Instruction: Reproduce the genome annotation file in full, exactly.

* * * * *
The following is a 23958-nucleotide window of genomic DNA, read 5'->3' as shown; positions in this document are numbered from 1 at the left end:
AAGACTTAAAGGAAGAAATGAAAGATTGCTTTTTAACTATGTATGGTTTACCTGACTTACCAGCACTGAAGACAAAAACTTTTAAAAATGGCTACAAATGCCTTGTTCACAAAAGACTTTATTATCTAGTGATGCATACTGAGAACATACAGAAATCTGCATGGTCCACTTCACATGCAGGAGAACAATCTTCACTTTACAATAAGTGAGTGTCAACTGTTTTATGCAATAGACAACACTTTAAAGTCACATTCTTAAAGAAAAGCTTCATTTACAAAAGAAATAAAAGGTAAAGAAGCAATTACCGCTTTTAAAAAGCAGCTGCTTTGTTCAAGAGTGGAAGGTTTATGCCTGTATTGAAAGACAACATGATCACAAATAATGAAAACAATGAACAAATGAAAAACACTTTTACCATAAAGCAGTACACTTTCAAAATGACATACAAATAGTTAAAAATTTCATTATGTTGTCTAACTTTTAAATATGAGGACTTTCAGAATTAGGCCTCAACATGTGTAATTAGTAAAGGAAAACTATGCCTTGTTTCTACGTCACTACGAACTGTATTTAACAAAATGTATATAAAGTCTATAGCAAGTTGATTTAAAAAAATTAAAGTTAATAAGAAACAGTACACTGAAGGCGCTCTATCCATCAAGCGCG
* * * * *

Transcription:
The following is a 23958-nucleotide window of genomic DNA, read 5'->3' as shown; positions in this document are numbered from 1 at the left end:
AAGACTTAAAGGAAGAAATGAAAGATTGCTTTTTAACTATGTATGGTTTACCTGACTTACCAGCACTGAAGACAAAAACTTTTAAAAATGGCTACAAATGCCTTGTTCACAAAAGACTTTATTATCTAGTGATGCATACTGAGAACATACAGAAATCTGCATGGTCCACTTCACATGCAGGAGAACAATCTTCACTTTACAATAAGTGAGTGTCAACTGTTTTATGCAATAGACAACACTTTAAAGTCACATTCTTAAAGAAAAGCTTCATTTACAAAAGAAATAAAAGGTAAAGAAGCAATTACCGCTTTTAAAAAGCAGCTGCTTTGTTCAAGAGTGGAAGGTTTATGCCTGTATTGAAAGACAACATGATCACAAATAATGAAAACAATGAACAAATGAAAAACACTTTTACCATAAAGCAGTACACTTTCAAAATGACATACAAATAGTTAAAAATTTCATTATGTTGTCTAACTTTTAAATATGAGGACTTTCAGAATTAGGCCTCAACATGTGTAATTAGTAAAGGAAAACTATGCCTTGTTTCTACGTCACTACGAACTGTATTTAACAAAATGTATATAAAGTCTATAGCAAGTTGATTTAAAAAAATTAAAGTTAATAAGAAACAGTACACTGAAGGCGCTCTATCCATCAAGCGCG